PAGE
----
Kirkbride: Hospital Innovator
By Lucy Ozarin, M.D.
The asylum was the alternative to the jail or almshouse for the mentally afflicted in the U.S. in the 19th century. The growing population of these facilities and the importunities of Dorothea Dix put pressure on state governments to provide humane facilities for the mentally ill.
Thomas Kirkbride, superintendent of the Pennsylvania Hospital for the Insane in Philadelphia, furnished the pattern for building state hospitals in more than 31 states, a pattern that endured for more than 50 years and led to their being labeled Kirkbride buildings.
The Pennsylvania Hospital, a general hospital established by the Quakers in 1752, had designated a basement ward complete with shackles to house the insane. The need for more space led to the opening of a separate building for those patients. At that time, care of the insane in Great Britain and France furnished a pattern. The York Retreat, opened by the Quakers in England in 1792, provided a philosophy of moral treatment for the mentally ill, namely home-like surroundings and a treatment regimen emphasizing normal daily activities. In 1815 William Tuke published an account titled "Practical Hints on the Construction and Economy of Pauper Lunatic Asylums." In 1854 Kirkbride published his book The Organization and General Arrangements of Hospitals for the Insane.
Kirkbride, who was born into a Quaker family near Philadelphia, studied medicine as an apprentice and then earned an M.D. at the University of Pennsylvania Medical School. He spent the year 1832 at the nearby Quaker Friends Hospital, which was patterned after the York Retreat. This was followed by a residency at the university and several years of private practice in Philadelphia. In 1840 a new Pennsylvania Hospital for the Insane was built, and Kirkbride agreed to become its superintendent. This building, too, was quickly overwhelmed by the number of people it needed to serve, and in 1856 a new hospital was built that conformed to Kirkbride’s ideas.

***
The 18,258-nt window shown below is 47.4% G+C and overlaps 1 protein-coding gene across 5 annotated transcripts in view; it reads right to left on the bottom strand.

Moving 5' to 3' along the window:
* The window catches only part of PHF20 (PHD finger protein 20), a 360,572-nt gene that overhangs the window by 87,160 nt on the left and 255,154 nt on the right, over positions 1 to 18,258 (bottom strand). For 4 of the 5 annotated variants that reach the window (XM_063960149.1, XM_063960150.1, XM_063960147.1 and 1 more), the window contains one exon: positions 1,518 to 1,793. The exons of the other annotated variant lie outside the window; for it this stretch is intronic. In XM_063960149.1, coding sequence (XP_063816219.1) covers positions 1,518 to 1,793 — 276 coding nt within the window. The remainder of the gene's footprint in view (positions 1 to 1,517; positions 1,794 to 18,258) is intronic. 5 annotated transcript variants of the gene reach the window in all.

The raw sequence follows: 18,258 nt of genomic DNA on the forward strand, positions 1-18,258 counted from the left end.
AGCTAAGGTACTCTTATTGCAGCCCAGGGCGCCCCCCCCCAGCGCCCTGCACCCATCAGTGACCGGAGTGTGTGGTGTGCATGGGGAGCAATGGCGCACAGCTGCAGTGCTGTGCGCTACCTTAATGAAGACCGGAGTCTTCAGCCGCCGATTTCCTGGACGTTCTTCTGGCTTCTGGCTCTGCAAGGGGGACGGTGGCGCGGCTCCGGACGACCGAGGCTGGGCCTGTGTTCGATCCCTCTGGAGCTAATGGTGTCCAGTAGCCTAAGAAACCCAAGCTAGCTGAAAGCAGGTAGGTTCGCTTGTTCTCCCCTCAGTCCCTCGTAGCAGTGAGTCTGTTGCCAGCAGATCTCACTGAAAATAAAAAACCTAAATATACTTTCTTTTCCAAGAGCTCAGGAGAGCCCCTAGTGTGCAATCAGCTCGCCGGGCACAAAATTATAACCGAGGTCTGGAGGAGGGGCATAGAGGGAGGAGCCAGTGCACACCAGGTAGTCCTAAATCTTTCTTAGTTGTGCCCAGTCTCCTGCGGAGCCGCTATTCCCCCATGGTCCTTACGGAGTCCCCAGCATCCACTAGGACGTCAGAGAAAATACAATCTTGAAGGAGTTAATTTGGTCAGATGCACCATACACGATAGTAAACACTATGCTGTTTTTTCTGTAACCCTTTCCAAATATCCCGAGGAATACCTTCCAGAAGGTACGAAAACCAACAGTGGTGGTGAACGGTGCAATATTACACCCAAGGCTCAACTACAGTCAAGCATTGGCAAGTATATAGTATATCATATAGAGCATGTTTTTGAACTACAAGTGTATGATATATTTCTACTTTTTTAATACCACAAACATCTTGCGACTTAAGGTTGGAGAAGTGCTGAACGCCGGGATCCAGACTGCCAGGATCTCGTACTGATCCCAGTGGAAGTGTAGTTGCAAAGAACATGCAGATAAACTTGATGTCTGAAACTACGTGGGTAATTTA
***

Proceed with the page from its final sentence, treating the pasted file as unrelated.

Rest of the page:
Kirkbride’s philosophy of care and treatment for the mentally ill was highly influenced by his experience at Friends Hospital. His design for the new hospital was linear, with a central building to house administration and other offices, as well as a kitchen and staff living quarters. Wings extended from each side with setbacks—men on one side, women on the other. Each ward had a wide central corridor with several sitting alcoves, single-patient rooms, and small dormitories opening off the corridor. The multiple wards allowed for housing patients according to illness classification.
Kirkbride’s writings paid considerable attention to the details of construction: size of the hospital, positioning, drainage, heating, ventilation, sanitary arrangements, ceiling heights, windows, etc. Wards were to be furnished comfortably, and occupation and recreation facilities for patients were to be provided.
Kirkbride proposed a regimen similar to the "moral treatment" approach of York Retreat. He also detailed a plan for organization and management of the hospital.
The Association of Medical Superintendents of American Institutions for the Insane (forerunner of APA) adopted 26 propositions on hospital construction and management written by Kirkbride in 1851 and 1853, principles that were the organization’s official policy on hospital design for 40 years. However, as conditions in state psychiatric hospitals deteriorated after 1870, Kirkbride’s influence and status declined. Within the superintendents’ association, differing ideas arose about the best way to treat psychiatric patients. For example, Should wealthy and poor patients be treated together? How about the curable and the chronic? Should restraint be used? And what should be done about the criminally insane?
Until his death Kirkbride remained superintendent of his hospital and devoted to his principles about how it should care for its patients. At the Association meeting in 1888, however, the superintendents voted "not to affirm" Kirkbride’s propositions.